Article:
Miss Cleo comes out, joins ‘Surreal Life’

by Carmen Van Kerckhove

miss cleo surreal life comes out lesbianRemember Miss Cleo from those annoying late-night psychic hotline infomercials back in the late 90s? The one with the really fake Jamaican accent? “Call me now!”

Well, you’re about to. Miss Cleo (real name Youree Dell Cleomili Harris) came out in the October issue of The Advocate. In the interview, she credits her gay godson for inspiring her to make the revelation. That’s all well and good, but I share Dr. Marc Lamont Hill’s skepticism, since her confession is conveniently timed to coincide with the new season of VH1′s “The Surreal Life,” in which she will be a castmember.

Keith Boykin , however, is looking on the bright side:

Personally, I can’t see the future, but I’m willing to predict that her coming out will have a positive effect on the community. When someone who knows Miss Cleo finds out that she is a lesbian, that will help that person to re-think what it means to be a lesbian. The more people who come out, especially in the black community, the more we can challenge the stereotype of what it means to be gay or lesbian.

Should you use blackface on your blog?

by Carmen Van Kerckhove

blackface liebermanUnfortunately, the resurgence of blackface is a trend we’ve documented extensively here at Racialicious. We’ve spotted the burnt cork on everyone from Kate Moss to Angelina Jolie (arguably), from Dave Chappelle to guests on the Tyra Banks Show, from hipster douchebags to Tokyo Fashion Week models, from white teenagers on YouTube to reality show participants.

One of the most egregious examples of recent memory was when The Huffington Post allowed one of its bloggers, Jane Hamsher, to illustrate a post criticizing Connecticut Senator Joseph Lieberman with this little number right here.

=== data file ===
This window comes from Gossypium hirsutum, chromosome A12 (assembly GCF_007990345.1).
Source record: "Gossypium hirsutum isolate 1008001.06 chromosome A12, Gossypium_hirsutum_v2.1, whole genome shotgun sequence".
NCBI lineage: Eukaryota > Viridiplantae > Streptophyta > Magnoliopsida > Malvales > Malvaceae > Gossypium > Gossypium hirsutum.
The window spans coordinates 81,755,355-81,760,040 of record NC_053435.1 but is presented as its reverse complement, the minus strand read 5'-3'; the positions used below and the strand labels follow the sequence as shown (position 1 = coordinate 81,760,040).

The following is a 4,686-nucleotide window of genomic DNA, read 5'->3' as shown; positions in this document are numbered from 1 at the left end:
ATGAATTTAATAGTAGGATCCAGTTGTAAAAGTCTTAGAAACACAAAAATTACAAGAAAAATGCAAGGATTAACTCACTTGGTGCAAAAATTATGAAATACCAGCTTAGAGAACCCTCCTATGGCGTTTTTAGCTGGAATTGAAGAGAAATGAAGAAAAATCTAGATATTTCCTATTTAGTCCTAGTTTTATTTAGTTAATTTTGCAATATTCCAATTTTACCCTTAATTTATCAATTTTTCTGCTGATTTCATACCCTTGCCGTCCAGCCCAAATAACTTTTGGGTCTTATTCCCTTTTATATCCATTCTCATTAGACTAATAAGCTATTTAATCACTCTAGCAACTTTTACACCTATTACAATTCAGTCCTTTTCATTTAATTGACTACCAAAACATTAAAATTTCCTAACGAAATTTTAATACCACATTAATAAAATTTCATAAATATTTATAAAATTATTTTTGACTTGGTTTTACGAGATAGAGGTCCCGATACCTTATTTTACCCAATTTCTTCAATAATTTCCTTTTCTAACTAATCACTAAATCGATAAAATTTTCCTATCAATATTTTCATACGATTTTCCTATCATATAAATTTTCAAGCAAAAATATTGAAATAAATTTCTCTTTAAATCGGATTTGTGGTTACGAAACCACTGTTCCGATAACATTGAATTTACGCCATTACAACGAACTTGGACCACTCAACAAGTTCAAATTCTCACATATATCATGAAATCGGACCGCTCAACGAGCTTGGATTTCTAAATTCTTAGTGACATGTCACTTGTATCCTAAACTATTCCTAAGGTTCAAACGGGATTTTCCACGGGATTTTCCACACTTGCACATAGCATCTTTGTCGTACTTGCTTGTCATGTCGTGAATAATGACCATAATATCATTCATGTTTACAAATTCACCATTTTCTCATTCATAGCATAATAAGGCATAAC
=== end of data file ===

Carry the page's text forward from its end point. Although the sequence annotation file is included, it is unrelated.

If you’re a blogger and you’re asking yourself whether you should follow in Hamsher’s steps, ebogjonson has some advice for you in the form of… a flowchart. You have to click over to view it — it’s absolutely hilarious:

This is a highly complicated question, requiring that one juggle a number of aesthetic, political and racial conundrums. During my time as an internet executive, I learned that basically anything could be explained to anyone using an Excel spreadsheet, so as an aid to bloggers and civilians everywhere I’ve put together a handy process-flow/spreadsheet that I believe should answer folks’ various questions lickity-split.

So: should you use blackface on your blog? Click here to find out! (It’s a big file; give it a minute to load if yer using a slow connection.)

links for 2006-09-27

Using those little icons

by Carmen Van Kerckhove

Are you wondering what those little icons are at the bottom of each post? They’re all social bookmarking tools. In order from left to right, they’re icons for del.icio.us, Digg, YahooMyWeb, Furl, Newsvine, Reddit and co.comments.

What is social bookmarking? I would highly recommend checking out Wendy Boswell’s guide on the topic. Here’s an overview:

What are social bookmarking sites? Basically, these are sites that allow users to post their favorite sites, using tags (or keywords) to categorize and organize them; then other users can take these bookmarks and add them to their own collection or share them with even more users.

So go ahead and try them out! They’re a great way to share posts you like with your friends or bookmark them to save for future reference.

links for 2006-09-26

Survivor: Cook Islands episode two recap

by guest contributor Jeff Yang, SFGate.com columnist and blogger

survivor cook islandsThe first taste is always free, right? Then comes the downward spiral of shame and self-destruction. That’s what was running through my mind as I flipped through the recordings on my ever-faithful TiVo toward the second episode of Survivor: Cook Island. I watched the first installment rationalizing that it was for work, every penny goes to my son Hudson’s college fund, yessiree, but episode two? Lurid fascination, no excuses.

It struck me that it felt very much like sneaking a peek at, say, Playboy’s “Girls of the Ivy League” issue. One might reason that you’re just, uh, checking to see if there’s anyone you know in there– HOLY CRAP, THAT’S MY SECOND COUSIN!–but it’s mostly just prurience, isn’t it?